Colours quarrel

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I wrote this in December 2015, when the windows were completed, but I had no image of the glass taken in the evening.

“Linden has given me some squares of glass for Christmas. These will be fitted into and around my front door which receives a drench of light every afternoon. I imagine a cathedral, but really this is just my front door. I had my colours organised, but the glass artist changed them because he said my colours were not going to obey me. He said that colours quarrel. My dark rich colours would go black and sulk.

He changed my panes to rose, champagne, sage green, ice and an invisible gold. I complained that now there was no colour. And there wasn’t. He said there would be, that now the colours would cooperate and allow each other a fair go in the light, and that they would change as the light changed and show all of their personalities. My dark colours would just turn their backs because didn’t have enough space.

I said I didn’t know. He replied that it was understandable, everyone is busy. But there is nothing so busy with its own concerns as a piece of stained glass. Each piece of glass thinks it’s right. They needed to be treated subtly and with cunning to get them to all do what you want without them knowing.

Well, my glass panels are up and fat with warmth and light –  and they are beautiful; the artist, with his dreadlocks and tools and dusty workshop was absolutely right. In the morning they are quiet and smooth and rich, in the evening they are hilarious, and show blue and purple even though this is impossible.”

Is this a bookstore?


Two people went by the windows of the shop this morning, laden down with bakery and one said as he went past: is this a bookstore?
His companion answered without looking: yeah, just kiddies’ books by the looks.
He was also carrying a can of paint and he stopped to change the paint bucket to his other hand and to transfer his lunch to the opposite side. And he dropped the meat pie. Then he juggled the pie, his keys, the paint, his phone and he called out: just fucking wait a minute, and his companion is not waiting, just keeping on going and eating his food as he walks.
My window is a field of activity. It is a viewing glass.
One man said, looking through: it’s amazing how many books have been written about London. His wife did not answer, she kept walking.

Once, outside, a man was shouting into his phone: some of them just attack you.
A man tapped on the glass and said to his son that Jeffrey Archer is the best writer in the world today and this is because there are no swear words in his books. His teenage son did not look up from his phone.
An old couple parked just outside the door and through their car window I could see an enormous zucchini. When they opened the back door of the car, the zucchini fell out onto the road. She said: well, why didn’t you pack it in properly? It took him some time to pick the zucchini up because he couldn’t bend down that low.
Today Yvonne opened the door to show me Marco’s new collar and to ask after my grandsons. She has a new hat with a long feather poked through the brim.

There are motorcyclists seated around a small table outside the bakery. One is angry: he says: I told him not go that way. One of his companions says: take it easy.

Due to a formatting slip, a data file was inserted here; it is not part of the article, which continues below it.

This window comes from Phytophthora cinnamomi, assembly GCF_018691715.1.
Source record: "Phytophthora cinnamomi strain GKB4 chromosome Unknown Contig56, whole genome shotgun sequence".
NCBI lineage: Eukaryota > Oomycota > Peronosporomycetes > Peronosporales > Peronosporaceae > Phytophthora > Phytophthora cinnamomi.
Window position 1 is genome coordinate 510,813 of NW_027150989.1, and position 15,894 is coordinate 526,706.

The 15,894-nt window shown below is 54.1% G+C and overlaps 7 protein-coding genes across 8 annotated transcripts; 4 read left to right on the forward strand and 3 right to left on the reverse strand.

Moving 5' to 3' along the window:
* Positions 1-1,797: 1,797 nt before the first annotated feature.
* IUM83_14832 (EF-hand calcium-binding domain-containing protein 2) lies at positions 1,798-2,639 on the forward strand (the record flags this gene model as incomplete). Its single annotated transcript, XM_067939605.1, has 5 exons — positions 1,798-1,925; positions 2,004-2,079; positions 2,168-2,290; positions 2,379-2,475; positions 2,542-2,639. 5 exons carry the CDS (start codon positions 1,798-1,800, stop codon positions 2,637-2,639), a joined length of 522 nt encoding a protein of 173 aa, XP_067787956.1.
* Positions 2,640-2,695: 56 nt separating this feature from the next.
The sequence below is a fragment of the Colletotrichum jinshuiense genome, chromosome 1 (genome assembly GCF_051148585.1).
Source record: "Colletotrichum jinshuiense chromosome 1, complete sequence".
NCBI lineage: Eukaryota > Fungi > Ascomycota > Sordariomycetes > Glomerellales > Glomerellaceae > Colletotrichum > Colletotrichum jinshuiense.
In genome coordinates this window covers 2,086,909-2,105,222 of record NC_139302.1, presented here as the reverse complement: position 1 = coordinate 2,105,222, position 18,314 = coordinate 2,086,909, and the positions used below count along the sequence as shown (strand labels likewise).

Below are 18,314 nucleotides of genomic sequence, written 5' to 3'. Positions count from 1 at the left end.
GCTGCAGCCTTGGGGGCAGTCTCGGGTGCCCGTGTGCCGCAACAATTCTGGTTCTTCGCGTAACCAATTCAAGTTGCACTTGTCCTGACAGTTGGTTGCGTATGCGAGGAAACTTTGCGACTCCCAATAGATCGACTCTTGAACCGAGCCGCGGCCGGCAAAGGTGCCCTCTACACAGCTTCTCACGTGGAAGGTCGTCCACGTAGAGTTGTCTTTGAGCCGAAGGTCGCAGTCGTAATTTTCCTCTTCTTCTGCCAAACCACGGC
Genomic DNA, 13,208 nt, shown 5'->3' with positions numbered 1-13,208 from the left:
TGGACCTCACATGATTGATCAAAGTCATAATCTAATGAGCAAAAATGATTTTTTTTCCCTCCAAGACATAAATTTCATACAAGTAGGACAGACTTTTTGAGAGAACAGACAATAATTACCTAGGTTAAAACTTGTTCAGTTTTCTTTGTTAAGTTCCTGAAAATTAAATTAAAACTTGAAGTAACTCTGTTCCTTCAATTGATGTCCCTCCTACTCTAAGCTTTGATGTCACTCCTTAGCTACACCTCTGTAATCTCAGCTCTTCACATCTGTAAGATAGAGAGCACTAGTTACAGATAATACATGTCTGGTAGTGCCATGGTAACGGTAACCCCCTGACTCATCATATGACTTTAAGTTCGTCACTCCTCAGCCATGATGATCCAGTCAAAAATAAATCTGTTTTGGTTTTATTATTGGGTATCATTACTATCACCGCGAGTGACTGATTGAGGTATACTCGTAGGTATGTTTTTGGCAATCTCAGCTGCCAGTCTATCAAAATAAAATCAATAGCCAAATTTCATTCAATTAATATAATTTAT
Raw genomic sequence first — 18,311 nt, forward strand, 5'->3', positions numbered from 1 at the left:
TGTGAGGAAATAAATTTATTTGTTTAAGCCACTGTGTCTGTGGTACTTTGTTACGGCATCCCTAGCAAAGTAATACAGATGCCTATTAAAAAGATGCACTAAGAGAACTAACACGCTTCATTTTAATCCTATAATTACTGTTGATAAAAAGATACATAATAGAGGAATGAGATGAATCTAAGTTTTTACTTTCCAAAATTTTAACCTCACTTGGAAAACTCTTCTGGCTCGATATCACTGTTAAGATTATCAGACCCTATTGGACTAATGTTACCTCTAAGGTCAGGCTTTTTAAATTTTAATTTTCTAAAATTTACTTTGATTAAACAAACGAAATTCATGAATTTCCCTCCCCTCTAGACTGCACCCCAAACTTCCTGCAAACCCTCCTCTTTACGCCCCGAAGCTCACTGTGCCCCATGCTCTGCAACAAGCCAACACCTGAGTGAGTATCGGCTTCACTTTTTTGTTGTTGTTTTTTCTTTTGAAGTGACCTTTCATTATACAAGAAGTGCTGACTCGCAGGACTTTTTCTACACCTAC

Some people walk by and come back. They stare at the wooden cat in the first window and then keep going again. They don’t look at any books. Children will tap the glass; the cat might be alive. One lady bent, peering through window for a long time. Then she said to her friend; come along, there’s nothing useful in there.

One man read my opening times on the door and said: what a cracker!

On a certain excellent afternoon, two people with a pair of huge dogs thundered past my door and on past the bakery tables and the large dogs waded into a group of diners and started a fight with two small dogs that were sitting correctly next to their owners. The small dogs screamed a single continuous high note of excitement and the large dogs danced backwards in shock and the walkers shouted whoa and back here and the diners repeated and repeated that it didn’t matter and then sat angrily back down again and looked at their cakes and coffee that were all over the ground.



Noah looks out of the window…


Noah is looking out at his ordinary front yard at an ordinary road in a country town.

There is much work to be done. (But there will always be work to be done. Even at the end of the last task, there is still work to be done.)

There is a smooth lawn to be planted, a shed to be built, a clothes line, some trees, a sandpit and somewhere to leave his bike out in the rain.

There might be a pathway, a cubby house, somewhere for mud and water, somewhere to hide, somewhere for sorrow and somewhere for fury.

There might be a corner, designated for nothing, tangled and of no use, immensely valuable.

There will be a place to leave toys out to rust. He will help dig holes. He might hang washing with the hoist wound down, using 18 pegs for one small shirt.

When he is growing he might say with certainty: this place is shit.

When he is grown he will puzzle over and appeal to the curious things of worth.

And when he has a child of his own he will then begin with urgency, the ordinary lawn.


Blest, who can unconcernedly find

   Hours, days, and years slide soft away,

In health of body, peace of mind,

                            Quiet by day,

Alexander Pope, Ode to Solitude